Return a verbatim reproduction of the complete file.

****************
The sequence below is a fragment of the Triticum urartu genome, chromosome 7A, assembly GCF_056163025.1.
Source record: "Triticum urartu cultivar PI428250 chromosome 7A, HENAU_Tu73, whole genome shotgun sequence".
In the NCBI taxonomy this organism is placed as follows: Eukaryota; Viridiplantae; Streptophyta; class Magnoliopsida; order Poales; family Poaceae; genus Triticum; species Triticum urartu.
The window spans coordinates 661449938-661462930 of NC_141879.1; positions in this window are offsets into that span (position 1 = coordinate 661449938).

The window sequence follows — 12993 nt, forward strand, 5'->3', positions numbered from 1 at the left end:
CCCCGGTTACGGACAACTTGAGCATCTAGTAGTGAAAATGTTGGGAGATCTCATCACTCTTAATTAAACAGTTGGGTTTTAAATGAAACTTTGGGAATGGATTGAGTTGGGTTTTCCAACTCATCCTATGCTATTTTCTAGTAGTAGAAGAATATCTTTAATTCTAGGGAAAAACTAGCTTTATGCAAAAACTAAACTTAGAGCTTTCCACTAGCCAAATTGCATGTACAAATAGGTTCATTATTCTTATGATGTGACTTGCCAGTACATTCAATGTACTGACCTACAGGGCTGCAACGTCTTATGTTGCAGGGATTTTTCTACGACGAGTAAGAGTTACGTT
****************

The sequence below is a fragment of the Triticum urartu genome, chromosome 7A, assembly GCF_056163025.1.
Source record: "Triticum urartu cultivar PI428250 chromosome 7A, HENAU_Tu73, whole genome shotgun sequence".
In the NCBI taxonomy this organism is placed as follows: Eukaryota; Viridiplantae; Streptophyta; class Magnoliopsida; order Poales; family Poaceae; genus Triticum; species Triticum urartu.
The window spans coordinates 661449938-661462930 of NC_141879.1; positions in this window are offsets into that span (position 1 = coordinate 661449938).

The window sequence follows — 12993 nt, forward strand, 5'->3', positions numbered from 1 at the left end:
CCCCGGTTACGGACAACTTGAGCATCTAGTAGTGAAAATGTTGGGAGATCTCATCACTCTTAATTAAACAGTTGGGTTTTAAATGAAACTTTGGGAATGGATTGAGTTGGGTTTTCCAACTCATCCTATGCTATTTTCTAGTAGTAGAAGAATATCTTTAATTCTAGGGAAAAACTAGCTTTATGCAAAAACTAAACTTAGAGCTTTCCACTAGCCAAATTGCATGTACAAATAGGTTCATTATTCTTATGATGTGACTTGCCAGTACATTCAATGTACTGACCTACAGGGCTGCAACGTCTTATGTTGCAGGGATTTTTCTACGACGAGTAAGAGTTACGTT